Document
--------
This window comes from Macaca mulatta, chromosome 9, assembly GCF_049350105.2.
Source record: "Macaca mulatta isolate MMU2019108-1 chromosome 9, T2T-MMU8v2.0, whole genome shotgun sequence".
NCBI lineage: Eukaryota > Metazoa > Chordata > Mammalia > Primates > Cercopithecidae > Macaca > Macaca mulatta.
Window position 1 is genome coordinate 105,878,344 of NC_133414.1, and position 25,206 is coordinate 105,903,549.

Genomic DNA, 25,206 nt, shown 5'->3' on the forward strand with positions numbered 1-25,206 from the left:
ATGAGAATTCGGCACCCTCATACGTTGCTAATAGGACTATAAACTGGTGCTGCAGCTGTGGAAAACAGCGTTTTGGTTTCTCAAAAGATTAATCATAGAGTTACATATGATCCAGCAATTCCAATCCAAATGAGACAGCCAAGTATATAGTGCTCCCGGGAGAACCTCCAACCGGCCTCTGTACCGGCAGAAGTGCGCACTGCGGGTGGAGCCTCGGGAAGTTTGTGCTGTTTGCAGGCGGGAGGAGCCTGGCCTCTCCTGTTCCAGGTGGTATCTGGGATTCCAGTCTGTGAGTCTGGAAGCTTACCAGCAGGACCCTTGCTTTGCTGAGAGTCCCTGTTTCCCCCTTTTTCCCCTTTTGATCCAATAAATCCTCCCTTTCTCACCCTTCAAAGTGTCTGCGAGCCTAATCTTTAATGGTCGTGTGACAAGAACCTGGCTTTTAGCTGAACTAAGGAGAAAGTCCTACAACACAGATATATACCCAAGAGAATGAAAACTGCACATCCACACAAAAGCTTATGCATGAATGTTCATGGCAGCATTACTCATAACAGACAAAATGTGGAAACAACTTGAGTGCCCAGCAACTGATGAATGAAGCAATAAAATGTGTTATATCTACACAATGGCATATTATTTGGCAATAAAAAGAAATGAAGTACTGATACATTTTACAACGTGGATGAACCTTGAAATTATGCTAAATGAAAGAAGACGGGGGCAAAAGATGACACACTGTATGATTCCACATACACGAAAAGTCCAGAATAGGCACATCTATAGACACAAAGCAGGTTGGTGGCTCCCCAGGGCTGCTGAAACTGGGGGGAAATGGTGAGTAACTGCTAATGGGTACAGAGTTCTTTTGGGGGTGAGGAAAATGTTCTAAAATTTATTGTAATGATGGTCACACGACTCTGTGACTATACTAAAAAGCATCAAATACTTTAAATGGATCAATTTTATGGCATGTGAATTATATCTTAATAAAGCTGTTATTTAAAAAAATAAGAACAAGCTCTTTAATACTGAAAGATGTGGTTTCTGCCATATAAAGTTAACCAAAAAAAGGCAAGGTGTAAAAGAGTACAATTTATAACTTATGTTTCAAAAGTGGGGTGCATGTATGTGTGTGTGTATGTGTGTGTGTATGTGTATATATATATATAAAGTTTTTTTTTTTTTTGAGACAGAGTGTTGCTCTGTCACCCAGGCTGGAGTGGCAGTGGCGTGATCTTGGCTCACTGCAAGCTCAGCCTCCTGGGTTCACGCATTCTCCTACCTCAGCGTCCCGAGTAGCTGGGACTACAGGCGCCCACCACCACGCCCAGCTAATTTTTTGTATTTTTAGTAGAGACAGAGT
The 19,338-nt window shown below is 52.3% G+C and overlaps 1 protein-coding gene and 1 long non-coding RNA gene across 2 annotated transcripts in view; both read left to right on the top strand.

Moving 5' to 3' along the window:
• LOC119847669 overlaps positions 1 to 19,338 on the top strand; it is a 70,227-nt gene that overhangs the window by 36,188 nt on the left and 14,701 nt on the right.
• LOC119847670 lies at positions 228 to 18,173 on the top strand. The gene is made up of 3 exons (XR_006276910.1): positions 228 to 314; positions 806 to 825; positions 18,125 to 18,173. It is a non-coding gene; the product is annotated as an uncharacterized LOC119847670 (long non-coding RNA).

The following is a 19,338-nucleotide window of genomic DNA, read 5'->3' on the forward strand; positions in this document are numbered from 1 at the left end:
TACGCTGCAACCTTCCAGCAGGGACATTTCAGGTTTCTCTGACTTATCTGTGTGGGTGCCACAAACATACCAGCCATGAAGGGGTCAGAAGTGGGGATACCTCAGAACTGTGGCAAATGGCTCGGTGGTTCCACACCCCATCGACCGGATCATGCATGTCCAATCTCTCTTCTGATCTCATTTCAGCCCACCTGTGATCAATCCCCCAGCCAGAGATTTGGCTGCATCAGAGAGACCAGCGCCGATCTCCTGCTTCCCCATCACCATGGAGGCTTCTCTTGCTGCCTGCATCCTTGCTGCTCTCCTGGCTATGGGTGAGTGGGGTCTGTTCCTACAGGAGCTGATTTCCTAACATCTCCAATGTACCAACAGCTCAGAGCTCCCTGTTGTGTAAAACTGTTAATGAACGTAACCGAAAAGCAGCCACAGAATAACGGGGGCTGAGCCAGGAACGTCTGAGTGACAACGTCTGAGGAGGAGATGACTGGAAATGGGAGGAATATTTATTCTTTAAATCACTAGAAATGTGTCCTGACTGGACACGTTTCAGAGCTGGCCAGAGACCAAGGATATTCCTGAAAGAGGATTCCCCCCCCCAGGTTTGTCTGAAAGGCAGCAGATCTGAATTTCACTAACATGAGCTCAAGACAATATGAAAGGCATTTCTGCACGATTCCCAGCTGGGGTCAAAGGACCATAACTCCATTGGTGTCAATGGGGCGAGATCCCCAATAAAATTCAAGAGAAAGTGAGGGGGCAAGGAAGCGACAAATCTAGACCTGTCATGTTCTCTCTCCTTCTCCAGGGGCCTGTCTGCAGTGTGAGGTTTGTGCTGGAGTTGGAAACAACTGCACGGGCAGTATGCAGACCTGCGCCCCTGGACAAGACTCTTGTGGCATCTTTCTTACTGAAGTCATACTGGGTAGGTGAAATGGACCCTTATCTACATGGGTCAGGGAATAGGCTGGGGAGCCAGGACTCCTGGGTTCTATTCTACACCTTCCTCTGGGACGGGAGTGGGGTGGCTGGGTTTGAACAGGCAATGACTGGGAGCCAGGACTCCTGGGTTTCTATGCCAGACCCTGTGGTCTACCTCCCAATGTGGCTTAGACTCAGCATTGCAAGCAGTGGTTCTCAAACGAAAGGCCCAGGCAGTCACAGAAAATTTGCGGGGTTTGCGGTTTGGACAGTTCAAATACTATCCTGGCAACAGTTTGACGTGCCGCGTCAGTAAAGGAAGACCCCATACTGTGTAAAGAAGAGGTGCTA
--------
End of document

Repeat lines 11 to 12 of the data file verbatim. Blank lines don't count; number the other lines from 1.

The following is a 19,338-nucleotide window of genomic DNA, read 5'->3' on the forward strand; positions in this document are numbered from 1 at the left end:
TACGCTGCAACCTTCCAGCAGGGACATTTCAGGTTTCTCTGACTTATCTGTGTGGGTGCCACAAACATACCAGCCATGAAGGGGTCAGAAGTGGGGATACCTCAGAACTGTGGCAAATGGCTCGGTGGTTCCACACCCCATCGACCGGATCATGCATGTCCAATCTCTCTTCTGATCTCATTTCAGCCCACCTGTGATCAATCCCCCAGCCAGAGATTTGGCTGCATCAGAGAGACCAGCGCCGATCTCCTGCTTCCCCATCACCATGGAGGCTTCTCTTGCTGCCTGCATCCTTGCTGCTCTCCTGGCTATGGGTGAGTGGGGTCTGTTCCTACAGGAGCTGATTTCCTAACATCTCCAATGTACCAACAGCTCAGAGCTCCCTGTTGTGTAAAACTGTTAATGAACGTAACCGAAAAGCAGCCACAGAATAACGGGGGCTGAGCCAGGAACGTCTGAGTGACAACGTCTGAGGAGGAGATGACTGGAAATGGGAGGAATATTTATTCTTTAAATCACTAGAAATGTGTCCTGACTGGACACGTTTCAGAGCTGGCCAGAGACCAAGGATATTCCTGAAAGAGGATTCCCCCCCCCAGGTTTGTCTGAAAGGCAGCAGATCTGAATTTCACTAACATGAGCTCAAGACAATATGAAAGGCATTTCTGCACGATTCCCAGCTGGGGTCAAAGGACCATAACTCCATTGGTGTCAATGGGGCGAGATCCCCAATAAAATTCAAGAGAAAGTGAGGGGGCAAGGAAGCGACAAATCTAGACCTGTCATGTTCTCTCTCCTTCTCCAGGGGCCTGTCTGCAGTGTGAGGTTTGTGCTGGAGTTGGAAACAACTGCACGGGCAGTATGCAGACCTGCGCCCCTGGACAAGACTCTTGTGGCATCTTTCTTACTGAAGTCATACTGGGTAGGTGAAATGGACCCTTATCTACATGGGTCAGGGAATAGGCTGGGGAGCCAGGACTCCTGGGTTCTATTCTACACCTTCCTCTGGGACGGGAGTGGGGTGGCTGGGTTTGAACAGGCAATGACTGGGAGCCAGGACTCCTGGGTTTCTATGCCAGACCCTGTGGTCTACCTCCCAATGTGGCTTAGACTCAGCATTGCAAGCAGTGGTTCTCAAACGAAAGGCCCAGGCAGTCACAGAAAATTTGCGGGGTTTGCGGTTTGGACAGTTCAAATACTATCCTGGCAACAGTTTGACGTGCCGCGTCAGTAAAGGAAGACCCCATACTGTGTAAAGAAGAGGTGCTA